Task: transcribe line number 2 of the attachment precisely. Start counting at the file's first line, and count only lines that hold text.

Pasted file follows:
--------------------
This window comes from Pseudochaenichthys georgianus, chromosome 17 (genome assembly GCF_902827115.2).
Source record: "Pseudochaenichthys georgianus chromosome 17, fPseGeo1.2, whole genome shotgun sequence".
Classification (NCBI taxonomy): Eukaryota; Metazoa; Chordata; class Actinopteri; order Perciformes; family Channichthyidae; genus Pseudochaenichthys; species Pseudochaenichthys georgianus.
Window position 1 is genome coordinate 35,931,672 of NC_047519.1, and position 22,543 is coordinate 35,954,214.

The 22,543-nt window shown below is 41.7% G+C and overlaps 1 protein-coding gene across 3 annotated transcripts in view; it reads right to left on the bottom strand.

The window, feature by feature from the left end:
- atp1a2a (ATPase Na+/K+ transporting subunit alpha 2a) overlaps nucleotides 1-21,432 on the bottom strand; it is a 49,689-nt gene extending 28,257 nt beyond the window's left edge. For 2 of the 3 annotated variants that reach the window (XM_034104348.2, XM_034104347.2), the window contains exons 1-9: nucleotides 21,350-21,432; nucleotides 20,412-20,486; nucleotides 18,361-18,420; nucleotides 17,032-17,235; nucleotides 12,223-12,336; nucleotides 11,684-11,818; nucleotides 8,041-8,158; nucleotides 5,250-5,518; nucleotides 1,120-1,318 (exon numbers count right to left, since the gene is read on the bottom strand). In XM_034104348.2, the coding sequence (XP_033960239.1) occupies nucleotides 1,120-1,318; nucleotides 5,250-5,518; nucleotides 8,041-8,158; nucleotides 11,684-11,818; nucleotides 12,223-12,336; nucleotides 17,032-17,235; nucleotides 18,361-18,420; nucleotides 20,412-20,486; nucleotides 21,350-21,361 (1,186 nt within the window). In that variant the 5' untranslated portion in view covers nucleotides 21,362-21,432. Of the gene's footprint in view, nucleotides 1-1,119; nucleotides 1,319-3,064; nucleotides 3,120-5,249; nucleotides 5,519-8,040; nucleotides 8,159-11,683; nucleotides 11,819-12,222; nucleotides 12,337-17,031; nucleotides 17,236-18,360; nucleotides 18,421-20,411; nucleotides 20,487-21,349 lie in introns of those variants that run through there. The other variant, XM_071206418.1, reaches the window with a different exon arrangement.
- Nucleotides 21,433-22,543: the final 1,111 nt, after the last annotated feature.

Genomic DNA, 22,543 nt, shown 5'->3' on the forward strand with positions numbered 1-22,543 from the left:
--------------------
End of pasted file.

Source record: "Pseudochaenichthys georgianus chromosome 17, fPseGeo1.2, whole genome shotgun sequence".